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Is The County Prosecutor Required To Consent To Expungement Of Your Criminal Record? Contact Us
Indianapolis Criminal & OWI Lawyers > Blog > Expungement > Is The County Prosecutor Required To Consent To Expungement Of Your Criminal Record?

Is The County Prosecutor Required To Consent To Expungement Of Your Criminal Record?


Since 2013, Indiana law has made it possible for people convicted of certain crimes to expunge their records. Expungement is not automatic. In the case of felony convictions, a person must wait either 8 or 10 years before filing a petition with the court requesting an expungement. During that waiting period, the petitioner must have no further convictions and satisfy all monetary obligations to the state. If the conviction is a felony and one that resulted “in serious bodily injury to another person,” consent of the prosecutor is required.

Are there limits to the State’s Consent Requirement?

A recent decision from the Indiana Court of Appeals, Willford v. State, illustrates the limited scope of this prosecutorial consent requirement. In this case, the defendant hit another man with his car in 2006. Prosecutors charged the defendant with Class C felony battery and a Class A misdemeanor failing to stop at the scene of an accident. The case was tried in 2007 before a judge, sitting without a jury, who found the defendant guilty on both counts.

In 2021, the defendant–now the petitioner–filed a petition to expunge the battery conviction. A judge denied the petition, believing that the expungement required consent from the state. The petitioner appealed, arguing that his battery conviction did not include a finding that he caused “serious bodily injury” to another person, which would trigger the prosecutorial consent requirement.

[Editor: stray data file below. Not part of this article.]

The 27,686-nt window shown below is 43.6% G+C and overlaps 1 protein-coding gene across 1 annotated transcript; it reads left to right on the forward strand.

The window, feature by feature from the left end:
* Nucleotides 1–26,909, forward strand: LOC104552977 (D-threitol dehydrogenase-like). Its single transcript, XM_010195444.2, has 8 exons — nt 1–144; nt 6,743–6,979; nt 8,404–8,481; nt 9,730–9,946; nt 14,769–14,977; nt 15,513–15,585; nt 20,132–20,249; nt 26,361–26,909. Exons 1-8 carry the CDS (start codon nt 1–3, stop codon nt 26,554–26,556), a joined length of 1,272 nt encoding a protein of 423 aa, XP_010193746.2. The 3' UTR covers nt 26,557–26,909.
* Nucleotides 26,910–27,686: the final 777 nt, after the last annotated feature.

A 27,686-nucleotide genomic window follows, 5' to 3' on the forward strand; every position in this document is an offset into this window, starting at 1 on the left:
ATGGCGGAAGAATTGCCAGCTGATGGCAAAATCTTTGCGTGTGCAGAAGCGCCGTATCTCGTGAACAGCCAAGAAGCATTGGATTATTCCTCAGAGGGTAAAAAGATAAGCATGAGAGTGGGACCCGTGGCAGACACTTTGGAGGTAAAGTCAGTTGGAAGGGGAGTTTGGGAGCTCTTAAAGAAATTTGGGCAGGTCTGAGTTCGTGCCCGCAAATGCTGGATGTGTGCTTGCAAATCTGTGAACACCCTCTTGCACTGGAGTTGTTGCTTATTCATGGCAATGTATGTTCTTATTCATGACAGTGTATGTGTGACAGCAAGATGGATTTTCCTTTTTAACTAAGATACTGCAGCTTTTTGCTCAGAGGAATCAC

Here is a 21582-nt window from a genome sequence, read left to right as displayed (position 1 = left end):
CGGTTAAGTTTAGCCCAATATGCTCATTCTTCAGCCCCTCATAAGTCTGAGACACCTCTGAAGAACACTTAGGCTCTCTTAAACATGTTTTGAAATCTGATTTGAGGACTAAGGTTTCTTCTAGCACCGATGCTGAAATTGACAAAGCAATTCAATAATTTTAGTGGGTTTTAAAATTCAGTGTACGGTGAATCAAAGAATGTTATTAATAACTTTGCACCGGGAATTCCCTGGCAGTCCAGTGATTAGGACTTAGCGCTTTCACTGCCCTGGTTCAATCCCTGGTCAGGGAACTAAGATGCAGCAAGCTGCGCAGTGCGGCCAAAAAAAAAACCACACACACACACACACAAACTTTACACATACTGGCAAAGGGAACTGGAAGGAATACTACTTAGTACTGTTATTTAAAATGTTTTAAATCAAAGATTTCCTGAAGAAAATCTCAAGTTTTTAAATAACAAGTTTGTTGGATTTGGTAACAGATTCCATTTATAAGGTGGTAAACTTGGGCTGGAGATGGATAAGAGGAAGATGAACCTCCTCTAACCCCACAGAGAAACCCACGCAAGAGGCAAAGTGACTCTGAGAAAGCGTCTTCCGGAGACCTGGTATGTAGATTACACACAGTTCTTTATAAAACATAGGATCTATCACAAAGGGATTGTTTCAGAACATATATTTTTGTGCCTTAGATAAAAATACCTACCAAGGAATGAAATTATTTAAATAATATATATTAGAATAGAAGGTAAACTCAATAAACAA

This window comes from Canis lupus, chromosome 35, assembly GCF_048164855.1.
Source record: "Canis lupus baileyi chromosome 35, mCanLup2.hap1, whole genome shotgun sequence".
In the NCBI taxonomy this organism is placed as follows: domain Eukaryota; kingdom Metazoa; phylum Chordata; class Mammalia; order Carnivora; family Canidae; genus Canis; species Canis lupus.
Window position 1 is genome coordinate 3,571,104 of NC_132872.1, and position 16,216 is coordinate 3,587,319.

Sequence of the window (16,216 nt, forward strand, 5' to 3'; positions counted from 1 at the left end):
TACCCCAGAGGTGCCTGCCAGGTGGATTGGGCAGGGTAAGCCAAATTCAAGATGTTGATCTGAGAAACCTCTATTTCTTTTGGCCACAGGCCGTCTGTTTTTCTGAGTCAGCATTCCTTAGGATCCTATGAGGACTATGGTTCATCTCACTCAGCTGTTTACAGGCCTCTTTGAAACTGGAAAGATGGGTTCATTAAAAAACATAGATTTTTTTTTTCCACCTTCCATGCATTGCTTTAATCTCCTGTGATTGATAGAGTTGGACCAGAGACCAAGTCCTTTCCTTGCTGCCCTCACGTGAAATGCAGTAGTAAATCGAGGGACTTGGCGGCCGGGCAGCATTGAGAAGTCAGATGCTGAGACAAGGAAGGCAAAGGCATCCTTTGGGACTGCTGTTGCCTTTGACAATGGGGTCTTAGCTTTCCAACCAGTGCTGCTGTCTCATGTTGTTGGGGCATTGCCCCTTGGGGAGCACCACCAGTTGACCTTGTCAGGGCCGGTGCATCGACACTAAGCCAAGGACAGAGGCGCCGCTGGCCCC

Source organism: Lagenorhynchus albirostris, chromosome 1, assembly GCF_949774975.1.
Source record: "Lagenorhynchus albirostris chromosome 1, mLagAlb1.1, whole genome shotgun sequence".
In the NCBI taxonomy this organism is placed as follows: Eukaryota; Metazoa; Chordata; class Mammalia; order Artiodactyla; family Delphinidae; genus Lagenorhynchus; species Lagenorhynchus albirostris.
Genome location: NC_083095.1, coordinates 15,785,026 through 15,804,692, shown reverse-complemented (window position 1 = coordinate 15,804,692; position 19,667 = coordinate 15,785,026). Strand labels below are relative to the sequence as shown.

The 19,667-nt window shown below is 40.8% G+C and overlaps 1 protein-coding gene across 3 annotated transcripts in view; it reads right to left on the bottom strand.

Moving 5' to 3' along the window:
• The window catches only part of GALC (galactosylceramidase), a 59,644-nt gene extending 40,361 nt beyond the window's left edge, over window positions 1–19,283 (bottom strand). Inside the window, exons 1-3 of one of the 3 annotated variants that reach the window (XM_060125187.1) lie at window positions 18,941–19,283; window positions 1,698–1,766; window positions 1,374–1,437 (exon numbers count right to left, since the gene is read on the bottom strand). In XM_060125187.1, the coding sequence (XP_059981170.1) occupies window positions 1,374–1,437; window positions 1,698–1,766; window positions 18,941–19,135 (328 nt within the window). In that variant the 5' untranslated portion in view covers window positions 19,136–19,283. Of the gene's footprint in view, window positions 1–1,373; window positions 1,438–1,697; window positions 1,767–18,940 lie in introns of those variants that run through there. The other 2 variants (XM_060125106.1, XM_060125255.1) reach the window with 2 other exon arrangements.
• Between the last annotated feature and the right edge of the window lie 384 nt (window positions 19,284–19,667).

The Court of Appeals agreed with the petitioner. The petitioner’s conviction was based on a charge for “battery by means of a deadly weapon”–his car–and not “battery causing serious bodily injury.” Indiana law at the time only required proof that the defendant either caused serious bodily injury or committed battery using a deadly weapon, not both. And the victim in this case only suffered “ordinary” injury, i.e., he did not require medical treatment.

After the Court of Appeals sought clarification, the judge who initially denied the expungement confirmed that there was “no indication” that the petitioner’s conviction included any finding of serious bodily injury. As such, the appellate court concluded that the exception requiring prosecutorial consent to the petitioner’s expungement petition did not apply. He was therefore entitled to proceed with his case before the trial court. (The Court of Appeals was not asked to rule on the merits of the expungement itself.)

Contact Rigney Law LLC Today

The rules governing expungement in Indiana are quite complicated. Some felonies cannot be expunged at all, while others may be subject to the prosecutorial consent requirement discussed above. It is also possible to expunge the record of an arrest where someone was charged with a crime but never convicted.

If you have a criminal record that you would like “cleaned up,” an Indianapolis expungement lawyer can review your case and advise you of your options. Contact Rigney Law LLC today to schedule a free initial consultation with a member of our criminal defense legal team.



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